The Grammarphobia Blog

Idiot proof

Q: I realize this sounds idiotic, so feel free to ignore it. But after reading your posting about “idiom,” I keep thinking of a similarly spelled word, “idiot.” Any connection?

A: You’re right—there is a relationship here. And the connection isn’t as idiotic as it sounds.

As we said on the blog, “idiom” is ultimately derived from the Greek idioma, which in turn comes from idios (one’s own). So in the broadest sense an “idiom” is one’s own particular way of speaking.

But idios is also the parent of another Greek word, idiotes, which is the ultimate source of our word “idiot.”

The etymological link here isn’t as obvious, though, because in ancient Greece idiotes didn’t mean what our “idiot” means today.

As John Ayto explains in his Dictionary of Word Origins, the Greek idiotes originally meant a private person.

“It was extended to the ordinary ‘common man,’ particularly a lay person without any specialized knowledge,” he writes, “and so came to be used rather patronizingly for an ‘ignorant person.’ It is this derogatory sense that has come down to English via Latin idiota and Old French idiot.”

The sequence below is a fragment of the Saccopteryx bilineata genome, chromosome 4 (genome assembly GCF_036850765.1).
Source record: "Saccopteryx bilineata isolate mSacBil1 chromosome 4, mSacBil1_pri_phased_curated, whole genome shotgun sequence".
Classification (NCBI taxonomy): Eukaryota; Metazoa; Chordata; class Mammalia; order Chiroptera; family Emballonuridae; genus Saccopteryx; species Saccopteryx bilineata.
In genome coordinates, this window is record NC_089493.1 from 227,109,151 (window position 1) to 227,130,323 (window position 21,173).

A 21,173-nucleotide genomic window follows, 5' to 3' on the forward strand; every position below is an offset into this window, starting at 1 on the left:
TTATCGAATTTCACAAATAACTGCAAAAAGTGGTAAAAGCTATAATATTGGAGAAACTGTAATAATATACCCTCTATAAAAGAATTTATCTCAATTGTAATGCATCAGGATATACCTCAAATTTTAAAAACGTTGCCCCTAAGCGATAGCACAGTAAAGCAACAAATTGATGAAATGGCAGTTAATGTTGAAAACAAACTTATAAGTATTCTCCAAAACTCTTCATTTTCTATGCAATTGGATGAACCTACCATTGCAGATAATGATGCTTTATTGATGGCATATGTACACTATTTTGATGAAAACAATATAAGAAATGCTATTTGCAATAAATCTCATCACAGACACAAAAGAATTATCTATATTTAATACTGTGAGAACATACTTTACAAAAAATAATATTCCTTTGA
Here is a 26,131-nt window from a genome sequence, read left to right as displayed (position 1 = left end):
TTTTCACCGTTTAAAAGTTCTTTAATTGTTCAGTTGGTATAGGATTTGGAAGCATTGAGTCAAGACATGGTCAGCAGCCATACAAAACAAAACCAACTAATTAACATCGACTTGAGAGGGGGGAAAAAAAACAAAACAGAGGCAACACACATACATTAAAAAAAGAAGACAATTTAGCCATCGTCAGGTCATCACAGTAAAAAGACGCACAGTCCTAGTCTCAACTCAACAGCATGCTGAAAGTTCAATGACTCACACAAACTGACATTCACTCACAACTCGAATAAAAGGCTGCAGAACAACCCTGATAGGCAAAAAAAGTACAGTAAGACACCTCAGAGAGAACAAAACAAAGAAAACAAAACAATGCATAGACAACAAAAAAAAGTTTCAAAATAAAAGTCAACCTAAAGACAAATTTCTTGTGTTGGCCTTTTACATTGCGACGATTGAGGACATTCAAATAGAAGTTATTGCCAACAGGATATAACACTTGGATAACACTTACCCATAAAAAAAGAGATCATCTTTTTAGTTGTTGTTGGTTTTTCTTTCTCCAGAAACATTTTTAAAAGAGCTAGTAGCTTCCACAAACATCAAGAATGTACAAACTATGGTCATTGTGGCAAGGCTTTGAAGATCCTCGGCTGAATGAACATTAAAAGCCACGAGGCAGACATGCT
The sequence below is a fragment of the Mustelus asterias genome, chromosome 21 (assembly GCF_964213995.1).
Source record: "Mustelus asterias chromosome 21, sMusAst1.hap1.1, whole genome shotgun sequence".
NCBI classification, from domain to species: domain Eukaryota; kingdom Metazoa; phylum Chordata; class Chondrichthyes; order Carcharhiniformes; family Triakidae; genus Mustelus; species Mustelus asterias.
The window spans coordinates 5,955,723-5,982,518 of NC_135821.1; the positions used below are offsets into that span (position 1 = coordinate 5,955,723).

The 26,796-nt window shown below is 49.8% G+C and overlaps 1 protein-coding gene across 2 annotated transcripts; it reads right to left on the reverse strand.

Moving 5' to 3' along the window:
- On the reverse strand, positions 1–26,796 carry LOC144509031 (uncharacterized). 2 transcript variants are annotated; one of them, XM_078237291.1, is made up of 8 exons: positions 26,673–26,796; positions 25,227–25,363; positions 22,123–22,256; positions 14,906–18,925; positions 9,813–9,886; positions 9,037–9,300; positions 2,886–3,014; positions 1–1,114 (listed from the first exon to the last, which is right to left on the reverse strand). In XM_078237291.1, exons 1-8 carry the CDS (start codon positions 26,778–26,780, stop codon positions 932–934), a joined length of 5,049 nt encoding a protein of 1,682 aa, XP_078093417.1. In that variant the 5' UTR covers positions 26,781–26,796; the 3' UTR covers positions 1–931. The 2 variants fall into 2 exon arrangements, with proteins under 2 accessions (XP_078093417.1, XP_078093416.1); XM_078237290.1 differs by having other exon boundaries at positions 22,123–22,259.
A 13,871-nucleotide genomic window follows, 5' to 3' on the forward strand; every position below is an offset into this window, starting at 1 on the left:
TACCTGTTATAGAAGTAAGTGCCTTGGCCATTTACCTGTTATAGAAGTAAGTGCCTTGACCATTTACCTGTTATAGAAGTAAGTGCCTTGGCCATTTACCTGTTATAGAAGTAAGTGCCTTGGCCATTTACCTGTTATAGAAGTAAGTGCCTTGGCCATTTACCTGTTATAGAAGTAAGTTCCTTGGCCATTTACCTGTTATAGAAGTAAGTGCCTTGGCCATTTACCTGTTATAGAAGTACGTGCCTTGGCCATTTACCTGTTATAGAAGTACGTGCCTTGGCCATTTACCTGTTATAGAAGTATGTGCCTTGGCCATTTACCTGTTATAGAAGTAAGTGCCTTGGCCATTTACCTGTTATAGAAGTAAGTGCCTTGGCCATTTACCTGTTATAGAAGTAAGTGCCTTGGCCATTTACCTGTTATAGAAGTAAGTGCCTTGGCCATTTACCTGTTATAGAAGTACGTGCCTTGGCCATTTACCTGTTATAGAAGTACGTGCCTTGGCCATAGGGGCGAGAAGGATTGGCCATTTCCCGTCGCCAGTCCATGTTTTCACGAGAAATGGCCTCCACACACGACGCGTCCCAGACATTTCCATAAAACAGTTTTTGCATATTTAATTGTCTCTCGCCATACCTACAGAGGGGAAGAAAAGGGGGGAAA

English picked up the word from Anglo-Norman and Old French in the 1300s, according to the Oxford English Dictionary.

The first evidence of the word in writing comes from the Wycliffe Bible of about 1384, in the plural form “idiotis.”

In the relevant passage, the apostles Peter and John are referred to as “men with oute lettris [without letters], and idiotis.”

At that time, the OED says, “idiot” meant “a person without learning; an ignorant, uneducated person; a simple or ordinary person.”

A new meaning in law and medicine developed around 1400, when “idiot” was used to mean someone profoundly disabled mentally or intellectually.

A less official (and highly subjective) usage developed in the late 1400s. The OED says that’s when people began using “idiot” to mean “a person who speaks or acts in what the speaker considers an irrational way, or with extreme stupidity or foolishness.”

Finally, to end on a kinder note, the Greek idios gave us yet another word. Combined with the Greek sugkrasis (mixture), it formed idiosugkrasis, the ancestor of our English word “idiosyncrasy.”

The original idiosugkrasis might be translated as one’s own mixture of traits or characteristics.

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